Geriatric Care - Court Appointed Guardian

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Mrs. Smith: Welcome to an MUSC Health Podcast. Welcome to Age to Age. I'm Sally Smith. Let's talk. Today, Mary Peters has joined us. Mary is a registered guardian, and she is appointed by the court to be the guardian of certain people that are incapacitated Mary I would love to know, and I'm sure our public would too, what exactly is the definition of an incapacitated person in the court?

Mrs. Peters: Well, guardianships and conservatorships are ways of giving an incapacitated person the ability to have someone manage their affairs when they are unable to do so, and a guardian is appointed to take care of that person's physical needs, health care, and wellbeing. A guardian may be appointed for a person that is an individual who is unable to even communicate responsible decisions. Family members can be appointed guardians, friends of family, really anyone that the court actually trusts, or decides that can be a guardian. They particularly like agencies like ours where we have a number of professionals, in that I have the registered guardian signification.

Mrs. Smith: Now, obviously, many times guardians take their position without having to go to court. In other words, my brother took care of my father. These were legal documents all set up, who could make decisions. Why would someone be given a guardianship in court? It's because they are incapacitated, is that correct?

Mrs. Peters: Right. The primary advantage of guardianship is that the guardian provides, or has been provided a legal authority to make physical care decisions on the ward's behalf. Your father might have had health care Power of Attorneys.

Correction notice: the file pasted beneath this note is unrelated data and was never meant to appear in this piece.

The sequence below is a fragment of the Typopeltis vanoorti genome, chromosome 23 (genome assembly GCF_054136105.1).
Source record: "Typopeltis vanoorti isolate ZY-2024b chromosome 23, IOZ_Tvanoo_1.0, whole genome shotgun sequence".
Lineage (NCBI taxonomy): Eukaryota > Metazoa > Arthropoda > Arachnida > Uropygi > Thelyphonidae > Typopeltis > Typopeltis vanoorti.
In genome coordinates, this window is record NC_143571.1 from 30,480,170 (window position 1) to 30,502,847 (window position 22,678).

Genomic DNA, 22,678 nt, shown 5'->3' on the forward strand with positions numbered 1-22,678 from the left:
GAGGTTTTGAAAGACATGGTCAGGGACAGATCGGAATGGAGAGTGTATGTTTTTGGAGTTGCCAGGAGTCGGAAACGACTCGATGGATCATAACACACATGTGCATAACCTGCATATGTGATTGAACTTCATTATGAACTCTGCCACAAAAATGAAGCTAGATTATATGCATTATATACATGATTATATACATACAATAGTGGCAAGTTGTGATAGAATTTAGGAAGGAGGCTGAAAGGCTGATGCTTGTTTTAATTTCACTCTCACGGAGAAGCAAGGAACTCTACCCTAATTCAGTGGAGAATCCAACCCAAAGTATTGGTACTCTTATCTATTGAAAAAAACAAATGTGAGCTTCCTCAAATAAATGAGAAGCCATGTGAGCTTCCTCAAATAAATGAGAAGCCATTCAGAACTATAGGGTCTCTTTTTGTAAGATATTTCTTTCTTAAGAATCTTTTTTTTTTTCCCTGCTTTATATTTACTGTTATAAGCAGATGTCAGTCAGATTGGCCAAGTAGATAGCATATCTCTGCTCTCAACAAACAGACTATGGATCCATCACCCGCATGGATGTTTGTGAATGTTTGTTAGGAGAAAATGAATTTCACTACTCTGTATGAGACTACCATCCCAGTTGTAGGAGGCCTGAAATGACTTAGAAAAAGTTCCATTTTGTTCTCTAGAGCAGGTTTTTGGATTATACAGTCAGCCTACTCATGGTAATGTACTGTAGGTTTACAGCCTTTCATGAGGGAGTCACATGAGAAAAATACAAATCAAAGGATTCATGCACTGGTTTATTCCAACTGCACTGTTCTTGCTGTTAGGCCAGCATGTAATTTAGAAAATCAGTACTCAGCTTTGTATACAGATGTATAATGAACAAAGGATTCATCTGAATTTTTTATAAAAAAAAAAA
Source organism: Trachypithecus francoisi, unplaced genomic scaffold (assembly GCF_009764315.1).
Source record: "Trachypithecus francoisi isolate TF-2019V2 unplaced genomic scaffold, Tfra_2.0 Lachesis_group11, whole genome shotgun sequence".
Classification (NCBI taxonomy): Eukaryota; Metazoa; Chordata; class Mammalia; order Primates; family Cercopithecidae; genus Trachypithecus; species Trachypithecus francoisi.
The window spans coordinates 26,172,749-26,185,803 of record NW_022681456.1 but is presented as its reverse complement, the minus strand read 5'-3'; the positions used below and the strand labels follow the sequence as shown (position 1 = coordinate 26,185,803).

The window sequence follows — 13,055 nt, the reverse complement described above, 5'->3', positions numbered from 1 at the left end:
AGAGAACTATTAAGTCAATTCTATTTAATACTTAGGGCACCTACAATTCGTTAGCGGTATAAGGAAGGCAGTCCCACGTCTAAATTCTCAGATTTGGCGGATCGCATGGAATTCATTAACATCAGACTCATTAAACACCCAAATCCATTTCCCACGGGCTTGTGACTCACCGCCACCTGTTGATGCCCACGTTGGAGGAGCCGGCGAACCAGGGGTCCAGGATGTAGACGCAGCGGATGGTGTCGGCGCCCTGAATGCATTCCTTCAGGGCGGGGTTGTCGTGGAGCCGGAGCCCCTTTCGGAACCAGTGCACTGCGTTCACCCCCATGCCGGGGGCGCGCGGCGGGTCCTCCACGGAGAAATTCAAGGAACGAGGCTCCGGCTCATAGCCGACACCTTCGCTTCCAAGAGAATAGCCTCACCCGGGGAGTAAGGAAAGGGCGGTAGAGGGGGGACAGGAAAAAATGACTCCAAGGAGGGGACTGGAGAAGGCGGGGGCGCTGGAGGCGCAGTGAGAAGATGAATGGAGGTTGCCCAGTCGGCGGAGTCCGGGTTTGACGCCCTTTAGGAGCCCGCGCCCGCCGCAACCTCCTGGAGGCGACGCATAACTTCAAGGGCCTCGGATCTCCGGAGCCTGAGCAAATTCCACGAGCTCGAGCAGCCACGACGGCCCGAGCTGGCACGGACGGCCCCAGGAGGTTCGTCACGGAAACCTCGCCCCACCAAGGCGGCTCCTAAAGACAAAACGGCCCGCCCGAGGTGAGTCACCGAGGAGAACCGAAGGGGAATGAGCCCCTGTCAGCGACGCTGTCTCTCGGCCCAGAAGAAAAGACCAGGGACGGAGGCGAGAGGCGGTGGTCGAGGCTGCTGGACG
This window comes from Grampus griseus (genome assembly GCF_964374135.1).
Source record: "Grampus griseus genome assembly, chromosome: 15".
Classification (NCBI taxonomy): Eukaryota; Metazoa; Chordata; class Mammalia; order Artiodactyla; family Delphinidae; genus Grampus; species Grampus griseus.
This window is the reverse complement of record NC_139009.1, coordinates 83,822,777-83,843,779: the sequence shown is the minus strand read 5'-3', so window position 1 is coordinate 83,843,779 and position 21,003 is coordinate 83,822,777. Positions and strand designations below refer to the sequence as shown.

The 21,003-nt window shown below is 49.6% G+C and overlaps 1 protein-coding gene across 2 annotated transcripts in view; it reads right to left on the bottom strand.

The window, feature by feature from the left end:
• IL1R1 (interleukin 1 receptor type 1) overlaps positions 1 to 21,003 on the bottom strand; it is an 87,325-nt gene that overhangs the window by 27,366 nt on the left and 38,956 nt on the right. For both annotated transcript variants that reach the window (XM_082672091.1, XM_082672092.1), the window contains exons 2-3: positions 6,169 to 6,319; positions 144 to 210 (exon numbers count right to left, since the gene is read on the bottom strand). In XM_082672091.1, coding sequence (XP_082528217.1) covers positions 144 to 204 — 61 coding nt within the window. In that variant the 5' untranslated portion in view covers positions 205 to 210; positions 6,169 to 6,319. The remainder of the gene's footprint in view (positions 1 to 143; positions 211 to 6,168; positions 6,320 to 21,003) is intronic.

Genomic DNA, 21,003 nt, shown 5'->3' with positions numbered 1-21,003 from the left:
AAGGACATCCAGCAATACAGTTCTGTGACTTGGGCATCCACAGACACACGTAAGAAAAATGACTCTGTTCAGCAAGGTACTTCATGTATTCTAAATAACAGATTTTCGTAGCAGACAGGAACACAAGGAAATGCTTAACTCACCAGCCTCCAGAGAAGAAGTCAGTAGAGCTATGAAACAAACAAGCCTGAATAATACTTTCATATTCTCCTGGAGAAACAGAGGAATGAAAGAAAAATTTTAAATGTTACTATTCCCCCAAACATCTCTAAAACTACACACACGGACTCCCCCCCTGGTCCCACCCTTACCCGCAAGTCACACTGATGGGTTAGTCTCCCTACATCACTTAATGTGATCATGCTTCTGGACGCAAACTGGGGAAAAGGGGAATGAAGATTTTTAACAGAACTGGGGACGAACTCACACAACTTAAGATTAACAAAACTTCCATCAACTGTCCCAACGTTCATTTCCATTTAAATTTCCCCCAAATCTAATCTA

Mrs. Smith: Mary, you're telling us what the court would do as far as appointing a guardian, or appointing a conservator for financial issues, for someone who is an incapacitated person. You read me how the court defines an incapacitated person. Would you read that again for our listeners so we can hear what is meant by 'incapacitated person.”

Mrs. Peters: Well, let me tell you that, and then I'll tell you how that is determined. And an incapacitated person, and the one's we're dealing with are elderly people, means that any person who is impaired by reason of mental illness, mental deficiency, physical illness, disability, maybe they have chronic intoxication, and they lack sufficient understanding to take care of their affairs.

Mrs. Smith: That term would be what brought them to court, to need the court to make these decisions?

Mrs. Peters: Right. They may be brought by a person who works with elderly, who's name is Elizabeth Spencer, and she works for the city police department. And when she comes across someone who meets that definition, she brings them to court. Families who are fighting over money, or fighting over who's taking care of the person, and one person can do it better than the other, they bring people to guardianships.

Mrs. Smith: And so then how is it proven that someone is? I can see in some obvious cases, but in a family that was fighting...

Mrs. Peters: We've seen some big fights. The way that happens is once a suit is brought to the probate court, two people, two court visitors, are appointed. One is like a guardian ad litem, who just sort of follows the person, and takes care of them throughout the proceedings. The other person is a person who's usually a physician, who will make the determination of the incapacitation. We also send them to a person named Mark Wagner who is here in the neurology department, who does a number of tests to determine what level of incapacitation they are.

Mrs. Smith: And so once that is determined, and that is a fact, then

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